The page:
Fuel cell car hits the road

Fuel cell car hits the road

By Jeff Havens, Staff Writer

Even though the City of Los Angeles has taken delivery of its first certified fuel cell car, Art Garner, the director of Public Relations for Honda Motor Co. Ltd., told The Rock River Times that Honda will not yet be leasing fuel cell cars in cold weather states due to limitations to present fuel cell technology.

However, Garner added that fuel cell technology is growing by “leaps and bounds” each year. Therefore, he is confident that damage that is done to the fuel cell stacks in freezing weather will soon be overcome. The coming advancements in technology may place Rockford-area officials in a position to help lead the way to a future that retires the internal combustion engine and its associated societal and environmental problems.

Critics of the internal combustion engine and American’s love for vehicles, especially large ones, have said the United States has built a society around vehicles, rather than people. The result, say critics, is that the U.S. has increased its dependence on foreign sources for energy and accelerated the rate of global warming.

Use of fuel cells in cars, homes, businesses, computers, watches and many other devices represents another step toward a sustainable and independent energy future, say supporters of renewable energy.

The fuel cell works by combining the hydrogen fuel with oxygen from the air to produce water and electricity. The electricity produced through this chemical reaction is used to power the vehicle. The first fuel cell was built by Englishman William Grove and reported in 1839.

Although ethyl alcohol (ethanol), methyl alcohol (methanol), natural gas (methane) and gasoline may be used to produce hydrogen gas, the Honda cars will be using hydrogen generated from water. Using any carbon-based fuel such as alcohol, oil, gasoline, natural gas and the like, potentially adds more global-warming carbon dioxide to the atmosphere. Whereas, using water as a hydrogen source for fuel cells will not add carbon dioxide to the air, depending on what energy source is used to generate the electricity.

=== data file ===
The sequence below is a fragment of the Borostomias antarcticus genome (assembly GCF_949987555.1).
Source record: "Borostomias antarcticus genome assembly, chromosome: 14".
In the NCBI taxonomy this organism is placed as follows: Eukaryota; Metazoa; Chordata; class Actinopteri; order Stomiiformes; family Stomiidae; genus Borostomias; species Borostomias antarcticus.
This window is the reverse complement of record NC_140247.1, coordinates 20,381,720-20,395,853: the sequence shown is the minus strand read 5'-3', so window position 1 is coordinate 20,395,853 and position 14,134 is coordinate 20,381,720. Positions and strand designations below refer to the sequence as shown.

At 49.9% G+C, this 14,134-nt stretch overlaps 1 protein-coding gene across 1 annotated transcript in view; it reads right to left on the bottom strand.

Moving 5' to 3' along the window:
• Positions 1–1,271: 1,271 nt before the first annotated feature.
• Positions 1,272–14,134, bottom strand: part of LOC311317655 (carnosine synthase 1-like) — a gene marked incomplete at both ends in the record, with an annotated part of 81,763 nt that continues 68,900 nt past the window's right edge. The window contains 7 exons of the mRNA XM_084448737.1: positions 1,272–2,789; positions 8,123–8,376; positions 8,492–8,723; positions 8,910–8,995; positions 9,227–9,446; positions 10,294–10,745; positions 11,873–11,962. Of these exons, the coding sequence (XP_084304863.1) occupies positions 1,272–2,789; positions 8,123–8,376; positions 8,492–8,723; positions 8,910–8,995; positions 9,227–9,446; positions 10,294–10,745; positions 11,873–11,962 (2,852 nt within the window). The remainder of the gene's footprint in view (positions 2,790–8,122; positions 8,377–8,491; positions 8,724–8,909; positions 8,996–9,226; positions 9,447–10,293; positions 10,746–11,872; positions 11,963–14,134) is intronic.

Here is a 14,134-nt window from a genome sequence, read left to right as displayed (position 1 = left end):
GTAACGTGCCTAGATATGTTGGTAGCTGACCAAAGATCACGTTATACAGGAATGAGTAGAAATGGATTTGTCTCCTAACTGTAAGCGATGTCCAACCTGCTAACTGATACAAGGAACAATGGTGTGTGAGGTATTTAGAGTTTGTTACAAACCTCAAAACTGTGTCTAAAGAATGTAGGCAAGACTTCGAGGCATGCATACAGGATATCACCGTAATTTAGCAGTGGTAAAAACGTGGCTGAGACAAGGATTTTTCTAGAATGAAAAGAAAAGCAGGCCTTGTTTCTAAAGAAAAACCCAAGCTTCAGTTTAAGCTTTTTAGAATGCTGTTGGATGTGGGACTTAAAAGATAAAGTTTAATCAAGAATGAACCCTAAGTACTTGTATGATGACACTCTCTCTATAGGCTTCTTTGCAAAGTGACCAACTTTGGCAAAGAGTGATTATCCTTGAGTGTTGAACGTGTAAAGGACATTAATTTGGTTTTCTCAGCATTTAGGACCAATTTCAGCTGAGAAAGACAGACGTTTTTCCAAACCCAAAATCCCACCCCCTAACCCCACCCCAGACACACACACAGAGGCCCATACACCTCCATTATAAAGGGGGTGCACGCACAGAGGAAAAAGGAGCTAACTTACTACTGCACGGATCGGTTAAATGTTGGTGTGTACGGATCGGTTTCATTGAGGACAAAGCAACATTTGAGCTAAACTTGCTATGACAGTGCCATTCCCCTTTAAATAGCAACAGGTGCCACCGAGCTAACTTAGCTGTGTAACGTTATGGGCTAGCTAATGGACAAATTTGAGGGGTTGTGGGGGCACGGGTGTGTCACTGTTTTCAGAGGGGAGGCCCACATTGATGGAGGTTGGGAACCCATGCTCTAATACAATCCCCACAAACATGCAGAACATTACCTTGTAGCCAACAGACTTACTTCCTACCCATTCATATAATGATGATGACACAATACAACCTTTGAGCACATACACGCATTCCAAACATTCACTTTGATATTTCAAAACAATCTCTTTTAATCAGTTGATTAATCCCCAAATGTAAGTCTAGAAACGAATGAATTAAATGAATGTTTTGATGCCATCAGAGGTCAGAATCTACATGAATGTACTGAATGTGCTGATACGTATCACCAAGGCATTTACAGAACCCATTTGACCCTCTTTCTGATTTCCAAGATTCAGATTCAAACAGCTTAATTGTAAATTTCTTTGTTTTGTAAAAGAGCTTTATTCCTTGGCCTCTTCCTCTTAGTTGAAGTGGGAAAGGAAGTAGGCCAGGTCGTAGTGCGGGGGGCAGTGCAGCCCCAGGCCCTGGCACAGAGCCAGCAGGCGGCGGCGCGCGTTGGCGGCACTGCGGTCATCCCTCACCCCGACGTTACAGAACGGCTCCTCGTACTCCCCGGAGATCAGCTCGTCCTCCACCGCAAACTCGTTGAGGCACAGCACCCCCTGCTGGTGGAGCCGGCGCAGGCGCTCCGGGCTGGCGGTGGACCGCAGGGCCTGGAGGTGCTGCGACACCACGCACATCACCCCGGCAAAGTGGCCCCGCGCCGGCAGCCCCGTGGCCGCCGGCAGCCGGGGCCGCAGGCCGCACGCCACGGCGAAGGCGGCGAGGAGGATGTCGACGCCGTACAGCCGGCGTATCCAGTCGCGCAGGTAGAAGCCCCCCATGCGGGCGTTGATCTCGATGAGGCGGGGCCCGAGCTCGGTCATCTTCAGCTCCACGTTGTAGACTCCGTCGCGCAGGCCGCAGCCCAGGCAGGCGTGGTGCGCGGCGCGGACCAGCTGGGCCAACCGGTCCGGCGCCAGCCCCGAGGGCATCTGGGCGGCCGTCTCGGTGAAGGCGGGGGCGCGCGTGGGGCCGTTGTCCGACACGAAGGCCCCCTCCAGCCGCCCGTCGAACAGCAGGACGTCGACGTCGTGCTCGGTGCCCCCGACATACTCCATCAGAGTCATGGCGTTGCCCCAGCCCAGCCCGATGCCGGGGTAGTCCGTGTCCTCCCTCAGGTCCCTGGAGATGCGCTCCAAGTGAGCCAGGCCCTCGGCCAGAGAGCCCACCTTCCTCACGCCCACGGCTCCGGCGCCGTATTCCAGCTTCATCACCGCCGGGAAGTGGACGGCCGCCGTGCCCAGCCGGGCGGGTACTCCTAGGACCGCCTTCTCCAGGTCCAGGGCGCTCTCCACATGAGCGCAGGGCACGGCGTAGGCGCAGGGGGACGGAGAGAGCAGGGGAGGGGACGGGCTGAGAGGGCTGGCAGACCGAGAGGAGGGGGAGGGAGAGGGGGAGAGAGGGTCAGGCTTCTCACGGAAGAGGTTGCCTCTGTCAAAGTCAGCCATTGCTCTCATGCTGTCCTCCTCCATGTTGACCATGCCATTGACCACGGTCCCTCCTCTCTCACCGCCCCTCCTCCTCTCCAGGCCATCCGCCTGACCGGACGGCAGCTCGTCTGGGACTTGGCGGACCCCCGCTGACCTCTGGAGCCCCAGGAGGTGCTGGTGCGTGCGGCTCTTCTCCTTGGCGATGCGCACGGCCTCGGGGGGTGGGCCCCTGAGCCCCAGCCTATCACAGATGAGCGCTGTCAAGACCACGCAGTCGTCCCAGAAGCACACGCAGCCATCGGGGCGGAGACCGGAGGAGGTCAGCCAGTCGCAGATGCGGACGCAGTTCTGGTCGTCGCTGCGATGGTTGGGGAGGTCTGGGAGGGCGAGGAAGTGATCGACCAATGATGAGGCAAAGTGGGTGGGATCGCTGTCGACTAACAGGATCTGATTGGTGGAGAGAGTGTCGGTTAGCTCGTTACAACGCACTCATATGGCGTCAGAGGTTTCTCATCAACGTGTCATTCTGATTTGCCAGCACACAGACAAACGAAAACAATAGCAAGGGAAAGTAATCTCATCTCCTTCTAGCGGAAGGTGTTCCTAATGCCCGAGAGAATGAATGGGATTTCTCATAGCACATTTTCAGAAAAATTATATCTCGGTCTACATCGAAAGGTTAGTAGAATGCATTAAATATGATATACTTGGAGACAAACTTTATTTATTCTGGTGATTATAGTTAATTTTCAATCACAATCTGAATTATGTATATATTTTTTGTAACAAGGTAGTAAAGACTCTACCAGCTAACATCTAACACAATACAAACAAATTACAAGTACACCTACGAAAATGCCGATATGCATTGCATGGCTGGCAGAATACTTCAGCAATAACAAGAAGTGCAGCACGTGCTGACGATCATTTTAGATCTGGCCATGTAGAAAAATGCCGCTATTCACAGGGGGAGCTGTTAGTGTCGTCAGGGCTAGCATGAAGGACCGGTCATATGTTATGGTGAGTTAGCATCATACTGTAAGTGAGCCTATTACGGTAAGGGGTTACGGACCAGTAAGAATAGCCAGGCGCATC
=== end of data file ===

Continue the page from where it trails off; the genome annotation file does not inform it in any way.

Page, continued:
According to Garner, Air Products and Chemicals, Inc., uses electricity from the grid to split water molecules, which produces hydrogen gas. The hydrogen is then stored in a mobile tank that is used as a refueling station for the car.

Jim Bonnville, director of Fleet Services for the city of Los Angeles said the city took delivery of the first of five fuel cell cars on Dec. 2. The vehicle is the nation’s first fuel cell car to be certified by the U.S. Environmental Protection Agency and the California Air Resources Board.

The Honda FCX has a top speed of 93 miles per hour (150 kilometers per hour), acceleration similar to a Honda Civic, driving range between 100 to 200 miles per tankful, which holds 8.27 pounds (3.75 kilograms) of compressed hydrogen gas at 5,000 pounds per square inch (p.s.i.). The fuel tank has a volume of 34.3 gallons (130 liters). The vehicle seats four adults.

Bonnville said the city leased the vehicles for two years at a cost of $500 per month, which includes the hydrogen. Honda officials approached the city about using the vehicles, Bonnville said. He added that the vehicles will be used to transport executive level city officials. He said Los Angeles is committed to utilizing new technologies and leading the way in using and promoting zero-emission vehicles.

When asked if the city was approached by General Motors, Daimler-Chrysler or Ford, Bonnville said none of the traditionally U.S. based companies approached them about using their fuel cell technology. For insight into possible reasons why the city was not approached by the Big Three, read the accompanying article about the ill-fated “Supercar.

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